Intern Insight – Oliver Mattis

Oliver Mattis, First Year Management student at The University of Nottingham, Widening Participation Placement’s blog

This Easter I was pleasantly surprised to receive an email from the university’s Widening Participation Placements team, presenting the opportunity to take part in a 3-week, full-time placement, with the option to apply for a variety of unique companies. In being a mature first year student, starting my degree at the age of 22, the Helena Kennedy Foundation instantly stood out to me. I have always believed that everyone, no matter where they come from or who they are, have the right to chance at education; an opportunity that the Helena Kennedy Foundation provides through providing bursaries to talented students from non-traditional backgrounds for over 20 years. The Foundation helps provide social justice through its focus on assisting over 2000 students, including students from impoverished backgrounds, with a history of physical and mental health conditions, refugee’s and many more.


My experience working as a Researcher for HKF has been one of the most enjoyable and rewarding experiences I have participated in whilst working in a professional environment. Working remotely and largely independently posed the opportunity for me to develop my organisational and research skills tremendously. Following my induction meeting with my Supervisor, Rashda, and HKF’s Director, Shahida, I was given instructions for my task over the course of the 3 weeks; the task was to compile a comprehensive list of all the university widening participation/access & inclusion teams across the country using a combination of research techniques, including internet/website research in addition to directly contacting the universities in order to find the most appropriate people’s contact details.


I had somewhat of an insight into what type of work I was getting into as my previous research experience had included research done for my first semester Managing Operations module, in which we were collecting data on companies and their overall impact on the environment and their sustainability contributions. Carrying out this work at university did give me a brief insight into what the Research task would be like and my experience of working for from home during the pandemic as a customer service representative did make me feel confident in approaching this work, nonetheless I had never really had to develop my own methods and experiment with my techniques quite as much as I had done during previous employment.


Through data found on the UCAS website, I discovered that there were over 300 universities and college throughout the country for me to collect data on. Initially feeling like a massive task, I decided to spend the first couple of days experimenting through trial and error to find the best techniques for maximum efficiency; familiarising myself with how other universities run their widening participation departments in addition to figuring out how much information I could find through their websites. Although these initial days weren’t the fastest in terms of collecting data, I did manage to draft a professional email that could be drafted to any of the universities general enquires departments or widening participation departments in order to find the right person (e.g. the head of department) so when the right person couldn’t be found on the website, I would send this approved email out. This email proved particularly useful as only about 1 in 6 universities had contact details of the correct person on the website, whilst 1 in 3 had at least the correct department’s email. Whilst it seemed perhaps a little bit frustrating that after thoroughly digging through over half the universities websites and not finding the contacts through there, it did motivate me to find ways to efficiently speed up my method by searching for common key terms + the university name on Google which allowed me to find the right people at a much faster rate; also taking advantage of the staff directory section of the websites. At the start of the second week, I was about a 3rd the way through, but with my updated technique I managed to complete the other 2/3rd’s by the beginning of the 3rd week; allowing me enough time to go back and add to missing parts of the list in addition to doing further research for the remainder of the final week.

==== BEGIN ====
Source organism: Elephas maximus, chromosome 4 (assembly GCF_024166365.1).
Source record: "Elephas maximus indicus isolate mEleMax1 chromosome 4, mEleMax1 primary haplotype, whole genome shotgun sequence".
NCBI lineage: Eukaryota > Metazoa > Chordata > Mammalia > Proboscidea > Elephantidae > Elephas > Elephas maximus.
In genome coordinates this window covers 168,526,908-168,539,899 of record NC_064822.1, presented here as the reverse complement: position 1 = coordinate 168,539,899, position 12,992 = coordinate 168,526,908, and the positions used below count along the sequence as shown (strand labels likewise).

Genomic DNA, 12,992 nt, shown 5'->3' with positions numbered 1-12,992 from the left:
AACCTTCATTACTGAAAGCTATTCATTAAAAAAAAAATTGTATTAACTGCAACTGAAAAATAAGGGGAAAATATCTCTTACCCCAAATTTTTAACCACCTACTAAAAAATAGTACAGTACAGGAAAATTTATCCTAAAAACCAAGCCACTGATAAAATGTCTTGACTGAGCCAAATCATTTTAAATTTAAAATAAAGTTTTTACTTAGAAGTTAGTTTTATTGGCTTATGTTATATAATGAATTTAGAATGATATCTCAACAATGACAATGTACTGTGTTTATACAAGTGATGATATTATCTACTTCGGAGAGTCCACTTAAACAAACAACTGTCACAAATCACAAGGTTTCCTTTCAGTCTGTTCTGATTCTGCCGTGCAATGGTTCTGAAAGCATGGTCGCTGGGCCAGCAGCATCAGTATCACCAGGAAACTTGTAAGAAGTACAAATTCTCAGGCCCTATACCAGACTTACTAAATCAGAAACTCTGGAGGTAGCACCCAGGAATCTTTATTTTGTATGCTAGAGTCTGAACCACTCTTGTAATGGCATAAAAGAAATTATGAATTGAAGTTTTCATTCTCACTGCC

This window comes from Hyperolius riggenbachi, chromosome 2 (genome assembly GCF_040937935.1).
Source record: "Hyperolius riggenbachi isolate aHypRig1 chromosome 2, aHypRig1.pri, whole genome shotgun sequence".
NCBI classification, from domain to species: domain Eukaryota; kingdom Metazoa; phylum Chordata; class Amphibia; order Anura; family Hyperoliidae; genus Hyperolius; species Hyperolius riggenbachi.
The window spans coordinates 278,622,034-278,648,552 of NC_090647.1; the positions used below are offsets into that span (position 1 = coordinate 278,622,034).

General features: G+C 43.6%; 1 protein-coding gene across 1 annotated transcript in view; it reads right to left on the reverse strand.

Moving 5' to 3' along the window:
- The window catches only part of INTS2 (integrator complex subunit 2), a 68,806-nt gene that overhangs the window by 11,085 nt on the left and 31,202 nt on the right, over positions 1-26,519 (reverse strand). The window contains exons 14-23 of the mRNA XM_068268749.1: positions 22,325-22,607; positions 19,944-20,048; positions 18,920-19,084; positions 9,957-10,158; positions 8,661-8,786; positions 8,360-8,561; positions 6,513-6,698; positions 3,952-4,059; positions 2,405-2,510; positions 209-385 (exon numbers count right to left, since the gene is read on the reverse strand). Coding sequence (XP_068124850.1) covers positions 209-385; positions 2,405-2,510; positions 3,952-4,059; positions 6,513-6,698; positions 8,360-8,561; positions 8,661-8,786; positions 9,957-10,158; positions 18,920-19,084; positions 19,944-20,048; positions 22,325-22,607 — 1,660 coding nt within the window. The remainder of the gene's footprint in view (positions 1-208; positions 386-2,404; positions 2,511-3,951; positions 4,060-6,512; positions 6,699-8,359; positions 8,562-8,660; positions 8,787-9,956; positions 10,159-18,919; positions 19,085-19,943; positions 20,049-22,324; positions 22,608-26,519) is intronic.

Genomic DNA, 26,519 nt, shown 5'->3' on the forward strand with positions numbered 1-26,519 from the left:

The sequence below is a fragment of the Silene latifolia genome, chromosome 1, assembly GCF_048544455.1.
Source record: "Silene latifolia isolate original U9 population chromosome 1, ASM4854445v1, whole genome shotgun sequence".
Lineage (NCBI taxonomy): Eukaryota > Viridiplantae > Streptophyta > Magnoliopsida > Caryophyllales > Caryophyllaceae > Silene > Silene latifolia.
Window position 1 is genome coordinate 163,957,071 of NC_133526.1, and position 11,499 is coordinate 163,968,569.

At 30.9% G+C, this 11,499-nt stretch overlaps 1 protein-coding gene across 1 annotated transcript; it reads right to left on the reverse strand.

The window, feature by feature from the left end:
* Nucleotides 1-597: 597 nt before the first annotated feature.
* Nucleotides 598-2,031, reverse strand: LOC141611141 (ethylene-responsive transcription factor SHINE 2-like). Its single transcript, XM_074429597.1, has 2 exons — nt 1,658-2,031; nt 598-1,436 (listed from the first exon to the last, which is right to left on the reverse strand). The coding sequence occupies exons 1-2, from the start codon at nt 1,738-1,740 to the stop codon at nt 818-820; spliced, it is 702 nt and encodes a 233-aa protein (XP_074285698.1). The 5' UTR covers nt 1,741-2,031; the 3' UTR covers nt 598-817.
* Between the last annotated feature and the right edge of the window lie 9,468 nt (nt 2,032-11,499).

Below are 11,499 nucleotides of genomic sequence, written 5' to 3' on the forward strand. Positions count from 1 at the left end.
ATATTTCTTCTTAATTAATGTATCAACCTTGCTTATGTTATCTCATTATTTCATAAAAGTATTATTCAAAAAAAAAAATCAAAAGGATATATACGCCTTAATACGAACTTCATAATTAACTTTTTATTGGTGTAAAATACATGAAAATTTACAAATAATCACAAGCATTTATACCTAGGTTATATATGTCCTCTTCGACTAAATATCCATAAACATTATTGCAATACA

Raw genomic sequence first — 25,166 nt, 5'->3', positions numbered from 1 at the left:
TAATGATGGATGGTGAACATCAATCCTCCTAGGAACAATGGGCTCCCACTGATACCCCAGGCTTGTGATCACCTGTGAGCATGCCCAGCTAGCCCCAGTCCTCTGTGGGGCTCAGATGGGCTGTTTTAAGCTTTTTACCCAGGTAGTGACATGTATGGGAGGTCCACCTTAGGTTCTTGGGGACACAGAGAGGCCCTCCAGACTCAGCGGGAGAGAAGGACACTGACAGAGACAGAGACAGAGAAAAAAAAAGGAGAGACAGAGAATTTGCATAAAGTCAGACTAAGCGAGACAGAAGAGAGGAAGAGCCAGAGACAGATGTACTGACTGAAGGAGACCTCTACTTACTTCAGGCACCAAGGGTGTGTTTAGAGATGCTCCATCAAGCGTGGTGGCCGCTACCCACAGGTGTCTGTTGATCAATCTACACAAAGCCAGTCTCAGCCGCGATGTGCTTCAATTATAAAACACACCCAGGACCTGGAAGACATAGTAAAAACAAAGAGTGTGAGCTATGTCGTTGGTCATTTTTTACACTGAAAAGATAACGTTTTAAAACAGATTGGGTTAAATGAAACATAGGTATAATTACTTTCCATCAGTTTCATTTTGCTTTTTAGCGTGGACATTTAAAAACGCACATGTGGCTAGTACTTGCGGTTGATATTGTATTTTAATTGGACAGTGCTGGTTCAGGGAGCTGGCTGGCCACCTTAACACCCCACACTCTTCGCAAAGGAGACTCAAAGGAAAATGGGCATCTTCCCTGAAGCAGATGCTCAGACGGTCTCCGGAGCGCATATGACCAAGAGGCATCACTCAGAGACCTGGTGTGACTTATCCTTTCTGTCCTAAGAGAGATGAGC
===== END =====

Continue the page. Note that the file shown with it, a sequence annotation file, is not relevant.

In conclusion, working for the Helena Kennedy Foundation has helped me develop a multitude of skills to a point they had never been before, including my time management, organisational skills, independent working and research skills. Completing and participating in this work has felt even more rewarding as I am helping a cause that directly impacts and improves the lives of people like myself who are misrepresented in the education system. I would highly recommend any students to work for the Helena Kennedy Foundation if they get the chance! The people are lovely and are always there to support you when needed. It is an experience I will never forget.